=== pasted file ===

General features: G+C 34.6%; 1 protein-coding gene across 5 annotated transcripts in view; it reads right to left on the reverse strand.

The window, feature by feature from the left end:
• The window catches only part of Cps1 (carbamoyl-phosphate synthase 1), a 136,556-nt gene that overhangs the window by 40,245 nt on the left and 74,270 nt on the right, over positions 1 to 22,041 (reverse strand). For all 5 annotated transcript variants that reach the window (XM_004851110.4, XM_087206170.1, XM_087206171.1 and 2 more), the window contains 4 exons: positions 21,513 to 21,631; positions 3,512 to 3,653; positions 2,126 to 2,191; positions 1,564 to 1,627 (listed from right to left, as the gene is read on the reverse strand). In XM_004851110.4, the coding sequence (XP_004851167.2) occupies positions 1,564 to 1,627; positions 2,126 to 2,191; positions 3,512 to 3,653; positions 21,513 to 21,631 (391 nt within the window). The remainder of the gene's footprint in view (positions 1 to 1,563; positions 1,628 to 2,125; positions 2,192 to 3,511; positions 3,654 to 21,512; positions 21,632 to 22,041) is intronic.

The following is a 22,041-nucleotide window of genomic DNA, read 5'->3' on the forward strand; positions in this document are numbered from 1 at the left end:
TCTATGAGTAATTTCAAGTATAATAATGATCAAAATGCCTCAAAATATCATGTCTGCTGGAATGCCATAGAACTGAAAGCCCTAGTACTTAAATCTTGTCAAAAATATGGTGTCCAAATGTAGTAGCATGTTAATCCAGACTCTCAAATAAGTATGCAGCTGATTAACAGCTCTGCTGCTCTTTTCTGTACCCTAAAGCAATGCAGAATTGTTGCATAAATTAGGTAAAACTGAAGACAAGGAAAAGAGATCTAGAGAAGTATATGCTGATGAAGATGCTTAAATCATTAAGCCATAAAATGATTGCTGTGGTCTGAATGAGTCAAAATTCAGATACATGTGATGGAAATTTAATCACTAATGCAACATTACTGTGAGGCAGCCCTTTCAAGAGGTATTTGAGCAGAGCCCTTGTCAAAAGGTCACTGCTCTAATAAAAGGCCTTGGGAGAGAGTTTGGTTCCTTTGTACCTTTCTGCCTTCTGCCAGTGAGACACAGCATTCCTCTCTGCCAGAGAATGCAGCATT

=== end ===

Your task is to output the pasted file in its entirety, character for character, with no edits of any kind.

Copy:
General features: G+C 34.6%; 1 protein-coding gene across 5 annotated transcripts in view; it reads right to left on the reverse strand.

The window, feature by feature from the left end:
• The window catches only part of Cps1 (carbamoyl-phosphate synthase 1), a 136,556-nt gene that overhangs the window by 40,245 nt on the left and 74,270 nt on the right, over positions 1 to 22,041 (reverse strand). For all 5 annotated transcript variants that reach the window (XM_004851110.4, XM_087206170.1, XM_087206171.1 and 2 more), the window contains 4 exons: positions 21,513 to 21,631; positions 3,512 to 3,653; positions 2,126 to 2,191; positions 1,564 to 1,627 (listed from right to left, as the gene is read on the reverse strand). In XM_004851110.4, the coding sequence (XP_004851167.2) occupies positions 1,564 to 1,627; positions 2,126 to 2,191; positions 3,512 to 3,653; positions 21,513 to 21,631 (391 nt within the window). The remainder of the gene's footprint in view (positions 1 to 1,563; positions 1,628 to 2,125; positions 2,192 to 3,511; positions 3,654 to 21,512; positions 21,632 to 22,041) is intronic.

The following is a 22,041-nucleotide window of genomic DNA, read 5'->3' on the forward strand; positions in this document are numbered from 1 at the left end:
TCTATGAGTAATTTCAAGTATAATAATGATCAAAATGCCTCAAAATATCATGTCTGCTGGAATGCCATAGAACTGAAAGCCCTAGTACTTAAATCTTGTCAAAAATATGGTGTCCAAATGTAGTAGCATGTTAATCCAGACTCTCAAATAAGTATGCAGCTGATTAACAGCTCTGCTGCTCTTTTCTGTACCCTAAAGCAATGCAGAATTGTTGCATAAATTAGGTAAAACTGAAGACAAGGAAAAGAGATCTAGAGAAGTATATGCTGATGAAGATGCTTAAATCATTAAGCCATAAAATGATTGCTGTGGTCTGAATGAGTCAAAATTCAGATACATGTGATGGAAATTTAATCACTAATGCAACATTACTGTGAGGCAGCCCTTTCAAGAGGTATTTGAGCAGAGCCCTTGTCAAAAGGTCACTGCTCTAATAAAAGGCCTTGGGAGAGAGTTTGGTTCCTTTGTACCTTTCTGCCTTCTGCCAGTGAGACACAGCATTCCTCTCTGCCAGAGAATGCAGCATT